Heidi Ledford A procedure increasingly used to treat obesity by reducing the size of the stomach also reprogrammes the intestines, making them burn sugar faster, a study in diabetic and obese rats has shown. If the results, published today in Science1, hold true in humans, they could explain how gastric bypass surgery improves sugar control in people with diabetes. They could also lead to less invasive ways to produce the same effects. “This opens up the idea that we could take the most effective therapy we have for obesity and diabetes and come up with ways to do it without a scalpel,” says Randy Seeley, an obesity researcher at the University of Cincinnati in Ohio, who was not involved in the work. As rates of obesity and diabetes skyrocket in many countries, physicians and patients are turning to operations that reconfigure the digestive tract so that only a small part of the stomach is used. Such procedures are intended to allow people to feel full after smaller meals, reducing the drive to consume extra calories. But clinical trials in recent years have shown that they can also reduce blood sugar levels in diabetics, even before weight is lost2, 3. “We have to think about this surgery differently,” says Seeley. “It’s not just changing the plumbing, it’s altering how the gut handles glucose.” © 2013 Nature Publishing Group,

Related chapters from BP7e: Chapter 13: Homeostasis: Active Regulation of the Internal Environment
Related chapters from MM:Chapter 9: Homeostasis: Active Regulation of the Internal Environment
Link ID: 18412 - Posted: 07.27.2013

By GINA KOLATA The mice were eating their usual chow and exercising normally, but they were getting fat anyway. The reason: researchers had deleted a gene that acts in the brain and controls how quickly calories are burned. Even though they were consuming exactly the same number of calories as lean mice, they were gaining weight. So far, only one person — a severely obese child — has been found to have a disabling mutation in the same gene. But the discovery of the same effect in mice and in the child — a finding published Wednesday in the journal Science — may help explain why some people put on weight easily while others eat all they want and seem never to gain an ounce. It may also offer clues to a puzzle in the field of obesity: Why do studies find that people gain different amounts of weight while overeating by the same amount? Scientists have long thought explanations for why some people get fat might lie in their genes. They knew body weight was strongly inherited. Years ago, for example, they found that twins reared apart tended to have similar weights and adoptees tended to have weights like their biological parents, not the ones who reared them. As researchers developed tools to look for the actual genes, they found evidence that many — maybe even hundreds — of genes may be involved, stoking appetites, making people voraciously hungry. This rare gene-disabling mutation, though, is intriguing because it seems to explain something different, a propensity to pile on pounds even while eating what should be a normal amount of food. Investigators are now searching for other mutations of the same gene in fat people that may have a similar, but less extreme effect. The hope is that in the long term, understanding how this gene affects weight gain might lead to treatments for obesity that alter the rate at which calories are burned. © 2013 The New York Times Company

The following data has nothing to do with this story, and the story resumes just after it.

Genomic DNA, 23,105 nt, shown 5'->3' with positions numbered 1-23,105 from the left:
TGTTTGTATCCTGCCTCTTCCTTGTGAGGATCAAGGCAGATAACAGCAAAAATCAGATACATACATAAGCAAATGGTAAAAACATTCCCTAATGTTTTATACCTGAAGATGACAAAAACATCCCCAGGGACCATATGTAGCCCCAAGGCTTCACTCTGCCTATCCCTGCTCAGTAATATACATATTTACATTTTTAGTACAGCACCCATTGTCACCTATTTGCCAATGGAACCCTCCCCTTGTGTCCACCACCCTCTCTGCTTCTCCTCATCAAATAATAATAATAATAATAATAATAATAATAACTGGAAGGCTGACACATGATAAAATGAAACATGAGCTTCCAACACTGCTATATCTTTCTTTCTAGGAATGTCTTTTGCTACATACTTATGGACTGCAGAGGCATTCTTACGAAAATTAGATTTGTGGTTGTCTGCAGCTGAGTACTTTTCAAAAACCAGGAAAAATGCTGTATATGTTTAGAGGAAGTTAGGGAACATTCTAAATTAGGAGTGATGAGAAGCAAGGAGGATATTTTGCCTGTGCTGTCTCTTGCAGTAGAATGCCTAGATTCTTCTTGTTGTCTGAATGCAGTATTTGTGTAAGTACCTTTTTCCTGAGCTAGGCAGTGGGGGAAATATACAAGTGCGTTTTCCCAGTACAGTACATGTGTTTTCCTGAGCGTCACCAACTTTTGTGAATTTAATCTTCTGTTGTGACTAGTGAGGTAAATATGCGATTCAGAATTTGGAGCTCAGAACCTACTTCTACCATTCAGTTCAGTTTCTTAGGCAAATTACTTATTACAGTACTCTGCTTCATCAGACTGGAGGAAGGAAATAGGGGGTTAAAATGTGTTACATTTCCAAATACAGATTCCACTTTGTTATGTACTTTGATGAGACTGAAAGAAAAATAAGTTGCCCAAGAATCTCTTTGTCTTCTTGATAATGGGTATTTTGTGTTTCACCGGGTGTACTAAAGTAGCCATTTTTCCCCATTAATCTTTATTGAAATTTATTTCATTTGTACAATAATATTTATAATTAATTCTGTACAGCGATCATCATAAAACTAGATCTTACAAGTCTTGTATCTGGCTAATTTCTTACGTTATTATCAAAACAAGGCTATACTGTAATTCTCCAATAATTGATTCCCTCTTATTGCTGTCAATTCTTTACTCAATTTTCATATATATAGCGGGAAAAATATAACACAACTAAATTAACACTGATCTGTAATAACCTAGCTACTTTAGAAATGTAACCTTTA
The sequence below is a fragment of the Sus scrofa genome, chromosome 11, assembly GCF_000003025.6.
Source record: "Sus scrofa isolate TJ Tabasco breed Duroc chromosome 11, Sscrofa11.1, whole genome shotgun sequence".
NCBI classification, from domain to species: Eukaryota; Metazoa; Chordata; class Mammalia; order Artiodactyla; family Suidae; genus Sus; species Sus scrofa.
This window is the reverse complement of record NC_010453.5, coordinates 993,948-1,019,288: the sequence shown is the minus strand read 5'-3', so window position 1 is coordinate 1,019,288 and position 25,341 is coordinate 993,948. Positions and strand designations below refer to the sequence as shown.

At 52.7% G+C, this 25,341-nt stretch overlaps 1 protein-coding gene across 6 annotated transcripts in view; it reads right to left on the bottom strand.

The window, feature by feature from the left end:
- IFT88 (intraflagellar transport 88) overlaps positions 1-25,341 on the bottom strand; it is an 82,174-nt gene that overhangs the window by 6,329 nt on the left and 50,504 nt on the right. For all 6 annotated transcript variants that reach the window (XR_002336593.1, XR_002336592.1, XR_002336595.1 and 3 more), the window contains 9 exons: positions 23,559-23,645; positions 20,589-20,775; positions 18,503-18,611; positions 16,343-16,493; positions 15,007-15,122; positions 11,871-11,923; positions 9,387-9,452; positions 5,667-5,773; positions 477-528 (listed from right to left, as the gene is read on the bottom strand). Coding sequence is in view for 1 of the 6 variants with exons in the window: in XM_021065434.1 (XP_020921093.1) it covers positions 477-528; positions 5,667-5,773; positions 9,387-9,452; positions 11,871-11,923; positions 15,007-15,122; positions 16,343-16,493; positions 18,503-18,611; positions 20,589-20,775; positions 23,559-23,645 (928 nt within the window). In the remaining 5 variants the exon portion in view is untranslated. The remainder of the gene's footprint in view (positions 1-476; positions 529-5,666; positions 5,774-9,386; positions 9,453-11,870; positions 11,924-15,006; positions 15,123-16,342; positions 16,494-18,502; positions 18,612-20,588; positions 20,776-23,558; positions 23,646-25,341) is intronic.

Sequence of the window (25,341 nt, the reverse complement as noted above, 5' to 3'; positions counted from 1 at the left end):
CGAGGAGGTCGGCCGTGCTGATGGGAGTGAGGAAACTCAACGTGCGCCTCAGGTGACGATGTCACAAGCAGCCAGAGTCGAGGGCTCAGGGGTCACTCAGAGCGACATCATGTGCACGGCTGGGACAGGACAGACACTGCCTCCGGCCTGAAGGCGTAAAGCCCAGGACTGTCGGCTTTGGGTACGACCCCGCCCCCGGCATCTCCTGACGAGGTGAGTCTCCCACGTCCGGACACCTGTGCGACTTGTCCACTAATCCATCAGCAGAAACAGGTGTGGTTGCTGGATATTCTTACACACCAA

Related chapters from BP7e: Chapter 13: Homeostasis: Active Regulation of the Internal Environment; Chapter 7: Life-Span Development of the Brain and Behavior
Related chapters from MM:Chapter 9: Homeostasis: Active Regulation of the Internal Environment; Chapter 13: Memory, Learning, and Development
Link ID: 18394 - Posted: 07.20.2013